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Abu Dhabi Travel & Holiday Tips

Abu Dhabi

Abu Dhabi's oil wealth has been wisely utilized to encourage a healthy trade and commerce atmosphere, including those apart from oil industries. State-of-the-art communication services and transport, the presence of all the international luxury hotel chains, rich shopping malls, cultural centers and events have made the emirate a favorite destination for visitor and home to many nationalities. Activities range from shopping in the upmarket shops to haggling in the souk (market), travelling in an air conditioned limousine to riding a camel in the desert, dining in five-star luxury to sampling Bedouin hospitality under the night sky.

White Fort - One of the landmarks of Abu Dhabi, The Al Hosn Palace, commonly known as the White Fort, dates back over 200 years. Home of the former ruling family it is the oldest building in Abu Dhabi. The Palace is also home to the Cultural Foundation where many interesting exhibits of traditional artefacts and photographs are displayed. The courtyard and tile work over the main gate are particularly beautiful.

Heritage Village - The village is situated in the middle of Abu Dhabi and is a living exhibition of the lifestyle and traditions of Bedouin and other culture's.

Hili Gardens - Impressive ancient tombs, some more than 4000 years old, is of interest here.

Liwa Oasis - About two hours drive from the city of Abu Dhabi is Liwa, one of the largest oasis in Arabia and a gateway to Rub Al Khali or Empty Quarter. The place makes a refreshing change with freshwater pools and date plantations. It is also home to the Bedu people, known for their hospitality.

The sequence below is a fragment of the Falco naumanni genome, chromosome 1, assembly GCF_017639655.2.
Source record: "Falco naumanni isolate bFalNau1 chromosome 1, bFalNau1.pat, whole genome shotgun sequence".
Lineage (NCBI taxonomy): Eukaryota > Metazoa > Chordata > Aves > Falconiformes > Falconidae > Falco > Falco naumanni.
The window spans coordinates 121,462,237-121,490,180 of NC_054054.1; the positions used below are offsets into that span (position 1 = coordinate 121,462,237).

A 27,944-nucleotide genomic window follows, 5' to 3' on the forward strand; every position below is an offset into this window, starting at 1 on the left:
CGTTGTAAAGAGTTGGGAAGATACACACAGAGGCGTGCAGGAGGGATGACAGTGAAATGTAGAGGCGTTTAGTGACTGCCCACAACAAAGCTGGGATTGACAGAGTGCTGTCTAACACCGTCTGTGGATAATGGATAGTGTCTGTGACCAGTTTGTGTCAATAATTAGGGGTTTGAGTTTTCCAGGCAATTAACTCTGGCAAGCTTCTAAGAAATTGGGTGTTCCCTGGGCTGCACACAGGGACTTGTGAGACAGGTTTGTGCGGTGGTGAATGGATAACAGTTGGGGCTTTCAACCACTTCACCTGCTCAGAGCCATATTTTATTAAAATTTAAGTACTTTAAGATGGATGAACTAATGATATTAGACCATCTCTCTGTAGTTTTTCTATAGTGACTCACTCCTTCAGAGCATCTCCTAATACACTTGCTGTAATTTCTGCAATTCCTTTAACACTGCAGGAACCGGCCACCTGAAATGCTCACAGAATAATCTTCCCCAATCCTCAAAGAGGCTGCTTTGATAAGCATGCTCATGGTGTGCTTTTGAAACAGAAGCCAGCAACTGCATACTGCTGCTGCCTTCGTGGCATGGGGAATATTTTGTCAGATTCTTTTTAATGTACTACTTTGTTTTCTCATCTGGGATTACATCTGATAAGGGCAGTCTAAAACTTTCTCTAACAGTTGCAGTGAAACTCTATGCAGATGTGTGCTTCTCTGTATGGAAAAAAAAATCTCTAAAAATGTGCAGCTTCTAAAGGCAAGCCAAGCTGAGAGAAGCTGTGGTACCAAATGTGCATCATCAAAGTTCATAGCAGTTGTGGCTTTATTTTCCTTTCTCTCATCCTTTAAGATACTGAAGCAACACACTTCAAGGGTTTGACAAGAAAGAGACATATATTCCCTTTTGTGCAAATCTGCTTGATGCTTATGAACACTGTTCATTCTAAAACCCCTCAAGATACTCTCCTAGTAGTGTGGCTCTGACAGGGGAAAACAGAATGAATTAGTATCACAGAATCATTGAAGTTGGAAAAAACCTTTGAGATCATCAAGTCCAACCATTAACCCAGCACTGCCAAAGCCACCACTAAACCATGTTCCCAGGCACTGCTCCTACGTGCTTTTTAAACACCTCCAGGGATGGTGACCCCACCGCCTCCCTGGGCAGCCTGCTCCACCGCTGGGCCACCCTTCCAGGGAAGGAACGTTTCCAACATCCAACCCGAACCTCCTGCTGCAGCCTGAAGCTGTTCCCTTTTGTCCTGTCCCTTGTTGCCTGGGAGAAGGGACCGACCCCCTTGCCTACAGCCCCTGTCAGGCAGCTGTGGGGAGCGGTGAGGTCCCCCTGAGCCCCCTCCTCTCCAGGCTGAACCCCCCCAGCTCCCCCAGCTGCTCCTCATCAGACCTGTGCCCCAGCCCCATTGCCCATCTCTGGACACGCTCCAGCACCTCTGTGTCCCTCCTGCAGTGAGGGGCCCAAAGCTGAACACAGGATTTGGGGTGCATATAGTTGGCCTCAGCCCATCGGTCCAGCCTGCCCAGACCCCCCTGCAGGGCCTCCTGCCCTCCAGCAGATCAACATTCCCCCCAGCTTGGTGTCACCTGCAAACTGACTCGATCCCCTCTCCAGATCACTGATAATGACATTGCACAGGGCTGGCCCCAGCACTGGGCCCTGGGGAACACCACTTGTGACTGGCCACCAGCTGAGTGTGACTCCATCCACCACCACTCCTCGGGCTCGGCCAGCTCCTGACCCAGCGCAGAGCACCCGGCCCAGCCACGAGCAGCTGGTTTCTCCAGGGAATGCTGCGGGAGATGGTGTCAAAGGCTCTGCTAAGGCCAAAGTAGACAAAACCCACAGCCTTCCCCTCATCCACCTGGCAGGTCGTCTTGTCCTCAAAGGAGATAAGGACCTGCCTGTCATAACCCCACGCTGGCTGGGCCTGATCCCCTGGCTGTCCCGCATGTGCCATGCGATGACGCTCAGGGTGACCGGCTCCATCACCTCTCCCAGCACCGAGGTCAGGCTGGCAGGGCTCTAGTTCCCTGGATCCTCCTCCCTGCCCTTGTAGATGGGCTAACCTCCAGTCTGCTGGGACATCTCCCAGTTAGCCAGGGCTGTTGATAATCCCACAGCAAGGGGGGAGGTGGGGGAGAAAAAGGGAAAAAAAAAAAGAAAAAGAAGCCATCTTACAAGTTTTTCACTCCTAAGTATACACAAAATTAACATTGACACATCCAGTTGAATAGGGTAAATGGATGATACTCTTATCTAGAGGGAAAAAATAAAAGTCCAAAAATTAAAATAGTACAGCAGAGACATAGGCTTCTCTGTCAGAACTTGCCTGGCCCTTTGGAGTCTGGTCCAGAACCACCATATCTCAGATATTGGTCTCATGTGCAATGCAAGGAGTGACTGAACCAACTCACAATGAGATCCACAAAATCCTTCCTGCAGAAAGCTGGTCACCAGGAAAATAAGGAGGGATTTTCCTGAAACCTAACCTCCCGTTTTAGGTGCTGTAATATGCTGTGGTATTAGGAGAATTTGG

Jabel Hafit - Close to Al Ain, is this craggy mountain rising steeply from the surrounding desert. An area noted for its flora and fauna (it is one of the last remaining habitats of the rare Arabian tahr), the mountain can be accessed by excellent roads which wind its way right upto the summit, providing a panaromic view of the Empty Quarter. Also of interest are the numerous caves, sites of archaeological excavations, and Ain Al Fayda, a top health resort located over a natural hot spring.

Al Ain Museum - Location within the confines of Al Jahili fort, the nation's largest museum is divided into ethnological and historical sections. Interesting displays include Bedouin artifacts, archaeological excavations of 2700 BC, 500 BC stone instruments and relics dug up from Fossil Valley.

Al Ain Zoo and Aquarium - The 1969 zoo houses an extremely large and varied collection of wildlife from all over the world. The zoo is also well know for its display of Arabia's indigenous wildlife which includes the spectacular Arabian oryx.

Qattarah Oasis - This small, beautiful sylvan oasis studded with date palms and fruit orchards and located on the edge of Al Ain is noted for its archaeological sites. Some of the ancient relics found here, including beautiful gold jewellery, have been displayed today in the Al Ain museum.

The Cultural Foundation - Located in the Khalidiya Street, the foundation houses a weekly art exhibition, library, theatre auditorium, and lecture rooms. The centre is considered as the cultural heartbeat of the city.

The Corniche - A park-lined coastal boulevard that skirts the city, with a backdrop of modern buildings facing the sea, it is one of the most picturesque sites in Abu Dhabi.

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